Jack Warrender, who shot much of the Greenland footage, was embedded with the team throughout the expedition. Having never visited Greenland before, the changes were initially less apparent to him.
“But as time went on I began to pick up on conversations between those who knew the place well about how this ancient landscape was changing,” he said.
“I was interested by the way Greenlandic people talked of water and ice. I think of ice as extreme and dangerous and water as safe and familiar but they took the very opposite view.
“Ice is the bridge between islands, the surface they move along, the platform they fish from, whereas water is unpredictable, dangerous and far harder to navigate.
“It is their great regret that with the turn of every season, water is superseding the ice.”
For Jack the expedition was a test of not only his technical skills but also his stamina. Like the teenagers on the team, he had to haul a sledge loaded with in excess of 45kg of kit, day after day, across the ice and snow as he filmed their progress.
“I had never filmed somewhere so cold or filmed outside for so long and I loved the straightforward challenge of this,” he said.
“As long as you didn’t complain, kept your head down and got on with each individual task, the end of the day soon came and you had managed better than you thought you might.
“But the thing that was hard, genuinely hard, was keeping my energy up. It was at the moments of extremes that I couldn’t not film. When everyone was cold, wet and tired at the end of the day and all you wanted to do was collapse into your own sleeping bag you had to keep filming and keep your enthusiasm for filming.”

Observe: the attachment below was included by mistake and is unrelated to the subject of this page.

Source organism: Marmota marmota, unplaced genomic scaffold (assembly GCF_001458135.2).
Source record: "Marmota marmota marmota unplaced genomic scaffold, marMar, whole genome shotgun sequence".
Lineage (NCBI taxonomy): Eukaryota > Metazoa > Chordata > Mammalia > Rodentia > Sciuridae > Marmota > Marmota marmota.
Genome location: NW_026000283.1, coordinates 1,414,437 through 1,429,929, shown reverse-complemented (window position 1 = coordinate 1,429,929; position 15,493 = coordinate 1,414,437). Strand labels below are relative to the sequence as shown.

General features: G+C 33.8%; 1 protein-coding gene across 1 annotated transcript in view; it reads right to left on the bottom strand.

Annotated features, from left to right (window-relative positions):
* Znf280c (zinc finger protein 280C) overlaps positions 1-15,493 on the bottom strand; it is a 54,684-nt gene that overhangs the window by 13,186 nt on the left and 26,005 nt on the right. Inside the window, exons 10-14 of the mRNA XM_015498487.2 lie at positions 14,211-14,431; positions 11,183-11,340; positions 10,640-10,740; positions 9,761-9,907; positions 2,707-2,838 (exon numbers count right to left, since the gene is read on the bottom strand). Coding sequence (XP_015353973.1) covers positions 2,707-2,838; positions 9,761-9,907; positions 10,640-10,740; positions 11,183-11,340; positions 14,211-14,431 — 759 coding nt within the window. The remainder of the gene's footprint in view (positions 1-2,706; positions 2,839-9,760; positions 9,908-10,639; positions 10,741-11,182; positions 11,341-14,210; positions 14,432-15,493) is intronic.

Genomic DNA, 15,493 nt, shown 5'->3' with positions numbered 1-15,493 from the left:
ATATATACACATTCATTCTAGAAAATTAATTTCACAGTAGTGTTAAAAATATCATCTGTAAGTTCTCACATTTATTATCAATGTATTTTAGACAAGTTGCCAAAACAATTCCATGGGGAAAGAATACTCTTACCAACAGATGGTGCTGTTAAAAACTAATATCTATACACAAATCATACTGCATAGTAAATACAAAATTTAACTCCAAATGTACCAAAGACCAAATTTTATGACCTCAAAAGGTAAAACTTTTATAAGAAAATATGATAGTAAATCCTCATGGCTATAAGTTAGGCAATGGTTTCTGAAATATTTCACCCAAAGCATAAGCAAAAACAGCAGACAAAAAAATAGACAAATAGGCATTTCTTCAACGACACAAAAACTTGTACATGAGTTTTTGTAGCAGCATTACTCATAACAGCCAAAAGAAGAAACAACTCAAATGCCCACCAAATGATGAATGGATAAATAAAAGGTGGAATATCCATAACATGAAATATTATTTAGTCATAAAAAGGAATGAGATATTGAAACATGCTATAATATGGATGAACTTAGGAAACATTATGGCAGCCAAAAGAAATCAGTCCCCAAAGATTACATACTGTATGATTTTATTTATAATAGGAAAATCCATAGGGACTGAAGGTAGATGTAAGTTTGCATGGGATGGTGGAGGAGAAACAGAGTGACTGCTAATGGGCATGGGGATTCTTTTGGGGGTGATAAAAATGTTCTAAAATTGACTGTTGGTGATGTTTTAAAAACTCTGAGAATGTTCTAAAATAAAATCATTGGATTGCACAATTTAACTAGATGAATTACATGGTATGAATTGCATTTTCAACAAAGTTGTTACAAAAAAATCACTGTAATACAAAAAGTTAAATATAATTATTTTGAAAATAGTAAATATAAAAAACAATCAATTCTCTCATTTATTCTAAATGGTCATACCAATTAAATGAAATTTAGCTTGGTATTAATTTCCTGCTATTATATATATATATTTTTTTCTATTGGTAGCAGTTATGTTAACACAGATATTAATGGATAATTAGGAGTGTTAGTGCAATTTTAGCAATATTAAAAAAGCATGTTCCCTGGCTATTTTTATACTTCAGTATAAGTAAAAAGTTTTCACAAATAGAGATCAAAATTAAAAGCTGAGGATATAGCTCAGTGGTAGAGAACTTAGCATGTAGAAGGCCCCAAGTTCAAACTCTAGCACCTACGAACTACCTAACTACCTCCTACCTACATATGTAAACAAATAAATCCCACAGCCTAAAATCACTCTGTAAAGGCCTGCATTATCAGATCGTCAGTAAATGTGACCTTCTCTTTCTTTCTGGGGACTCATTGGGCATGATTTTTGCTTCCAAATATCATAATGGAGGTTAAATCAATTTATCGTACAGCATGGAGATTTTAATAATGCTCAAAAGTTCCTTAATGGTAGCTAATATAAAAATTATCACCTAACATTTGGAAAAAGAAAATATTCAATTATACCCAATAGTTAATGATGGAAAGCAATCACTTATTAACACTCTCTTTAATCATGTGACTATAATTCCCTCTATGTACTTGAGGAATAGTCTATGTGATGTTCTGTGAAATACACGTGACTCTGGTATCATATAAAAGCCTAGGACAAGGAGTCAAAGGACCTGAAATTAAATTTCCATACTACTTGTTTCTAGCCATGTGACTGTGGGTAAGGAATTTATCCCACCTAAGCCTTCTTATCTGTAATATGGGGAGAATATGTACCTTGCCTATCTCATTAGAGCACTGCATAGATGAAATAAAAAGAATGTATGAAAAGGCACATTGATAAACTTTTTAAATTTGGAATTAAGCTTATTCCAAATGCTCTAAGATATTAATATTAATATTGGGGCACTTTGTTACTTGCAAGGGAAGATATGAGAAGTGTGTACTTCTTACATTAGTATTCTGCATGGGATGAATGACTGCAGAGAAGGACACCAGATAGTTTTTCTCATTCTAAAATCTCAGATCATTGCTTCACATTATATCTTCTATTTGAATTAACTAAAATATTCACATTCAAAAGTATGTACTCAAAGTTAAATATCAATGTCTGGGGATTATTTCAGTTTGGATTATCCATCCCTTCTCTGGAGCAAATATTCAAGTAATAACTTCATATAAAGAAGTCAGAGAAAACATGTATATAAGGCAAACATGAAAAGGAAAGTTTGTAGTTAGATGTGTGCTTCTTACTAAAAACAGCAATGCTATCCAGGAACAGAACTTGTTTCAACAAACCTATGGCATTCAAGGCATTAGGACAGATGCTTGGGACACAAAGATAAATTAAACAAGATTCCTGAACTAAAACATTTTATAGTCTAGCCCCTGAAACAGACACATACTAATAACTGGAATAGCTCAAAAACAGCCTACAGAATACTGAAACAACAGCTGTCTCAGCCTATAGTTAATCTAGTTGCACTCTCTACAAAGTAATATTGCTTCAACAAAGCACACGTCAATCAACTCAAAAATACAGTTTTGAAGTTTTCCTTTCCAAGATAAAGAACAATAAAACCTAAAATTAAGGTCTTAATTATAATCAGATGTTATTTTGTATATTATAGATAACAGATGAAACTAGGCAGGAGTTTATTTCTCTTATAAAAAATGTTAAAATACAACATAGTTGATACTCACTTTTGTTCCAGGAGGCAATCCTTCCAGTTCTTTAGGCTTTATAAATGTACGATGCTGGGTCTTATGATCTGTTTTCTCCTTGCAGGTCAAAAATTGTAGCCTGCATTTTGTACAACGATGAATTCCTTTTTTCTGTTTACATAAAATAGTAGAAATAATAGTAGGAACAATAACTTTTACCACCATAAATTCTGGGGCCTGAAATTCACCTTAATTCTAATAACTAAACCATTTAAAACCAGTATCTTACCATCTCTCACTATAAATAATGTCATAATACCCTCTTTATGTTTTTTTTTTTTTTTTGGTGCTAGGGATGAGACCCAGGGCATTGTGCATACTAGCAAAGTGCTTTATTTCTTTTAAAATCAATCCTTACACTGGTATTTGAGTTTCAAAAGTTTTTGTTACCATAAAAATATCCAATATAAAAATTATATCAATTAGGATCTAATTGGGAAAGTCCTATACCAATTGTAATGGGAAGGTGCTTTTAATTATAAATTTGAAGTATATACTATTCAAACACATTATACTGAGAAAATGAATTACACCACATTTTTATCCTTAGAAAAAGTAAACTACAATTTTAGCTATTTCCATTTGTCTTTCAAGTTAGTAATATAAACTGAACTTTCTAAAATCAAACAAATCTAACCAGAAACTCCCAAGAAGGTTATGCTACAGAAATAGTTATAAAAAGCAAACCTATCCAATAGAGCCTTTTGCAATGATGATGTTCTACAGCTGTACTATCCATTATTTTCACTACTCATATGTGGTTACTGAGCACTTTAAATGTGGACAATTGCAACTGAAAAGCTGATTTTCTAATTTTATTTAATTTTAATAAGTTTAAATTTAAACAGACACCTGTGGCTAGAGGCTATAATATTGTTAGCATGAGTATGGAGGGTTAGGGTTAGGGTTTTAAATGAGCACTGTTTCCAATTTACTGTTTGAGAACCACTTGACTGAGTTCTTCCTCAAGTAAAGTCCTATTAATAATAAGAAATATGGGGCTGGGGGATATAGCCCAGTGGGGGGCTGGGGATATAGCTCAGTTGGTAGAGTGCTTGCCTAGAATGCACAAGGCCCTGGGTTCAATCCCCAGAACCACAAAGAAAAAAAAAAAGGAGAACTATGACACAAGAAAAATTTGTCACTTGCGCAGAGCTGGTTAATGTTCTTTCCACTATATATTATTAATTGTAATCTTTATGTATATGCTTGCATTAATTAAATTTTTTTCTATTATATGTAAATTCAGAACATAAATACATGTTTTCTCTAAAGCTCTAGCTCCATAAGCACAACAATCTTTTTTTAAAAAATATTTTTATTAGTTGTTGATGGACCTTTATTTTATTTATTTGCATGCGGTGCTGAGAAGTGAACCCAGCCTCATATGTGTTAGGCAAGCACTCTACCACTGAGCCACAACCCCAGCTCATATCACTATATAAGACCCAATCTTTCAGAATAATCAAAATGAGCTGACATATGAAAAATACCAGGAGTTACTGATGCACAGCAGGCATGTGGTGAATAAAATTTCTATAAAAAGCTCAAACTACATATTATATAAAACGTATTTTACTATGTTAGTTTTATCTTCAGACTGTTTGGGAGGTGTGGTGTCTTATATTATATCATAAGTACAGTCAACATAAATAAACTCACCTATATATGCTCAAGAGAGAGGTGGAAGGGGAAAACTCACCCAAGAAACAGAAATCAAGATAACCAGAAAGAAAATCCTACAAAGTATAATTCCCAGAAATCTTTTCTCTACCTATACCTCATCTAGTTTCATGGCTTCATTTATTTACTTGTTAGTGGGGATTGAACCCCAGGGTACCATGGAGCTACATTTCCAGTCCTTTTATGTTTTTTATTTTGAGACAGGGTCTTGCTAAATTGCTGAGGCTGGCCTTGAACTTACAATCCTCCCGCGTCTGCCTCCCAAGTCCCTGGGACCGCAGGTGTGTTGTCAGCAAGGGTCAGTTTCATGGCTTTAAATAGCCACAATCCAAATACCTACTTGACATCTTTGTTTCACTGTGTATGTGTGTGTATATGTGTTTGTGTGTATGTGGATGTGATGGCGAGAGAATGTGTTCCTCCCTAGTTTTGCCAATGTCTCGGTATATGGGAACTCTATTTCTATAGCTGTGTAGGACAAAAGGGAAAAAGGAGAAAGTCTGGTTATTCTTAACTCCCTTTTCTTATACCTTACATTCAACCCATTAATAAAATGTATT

Now back in Bathgate, the ten teenagers have been tasked with going out across Scotland to speak to pupils in other schools.
They are barely recognisable from the shy children I first met in December 2017 when we started filming them.
We followed the teenagers through months of training, from weekly fitness workouts to hours spent hauling tyres along the beaches of St Andrews to build their endurance.
We were with them during week-long sessions at Glenmore Lodge, Scotland’s national outdoor training centre in the Cairngorms, where they were put through their paces by some of the country’s most experienced expedition leaders.
We were filming them as they flew from Glasgow to Reykjavik and onto Greenland and their first glimpse of the frozen wilderness. And we were there when they returned to their families and began the slow process of absorbing all their experiences.
“I don’t think you can overstate the influence that the expedition has on these children’s lives,” said Jack.
“It is something they will never forget and will define their memories at a seminal age. It is too romantic to expect there to be any one moment when you see this penny drop, where the children realise the enormity of what they are doing, it is far more gradual and less defined.”
Robyn Thomson, 16, was one of the those on the expedition.
“I think it’s important to pass my story on to others to inspire them,” she said.
“Looking back over the last 18 months it’s been everything and more. I didn’t think it would ever have such an impact on me. I didn’t actually think it would change me so much.
“If you put your mind towards something you can do it. Nothing’s impossible if you actually put the work in.”
Arctic Academy begins tonight at 8pm on BBC Scotland.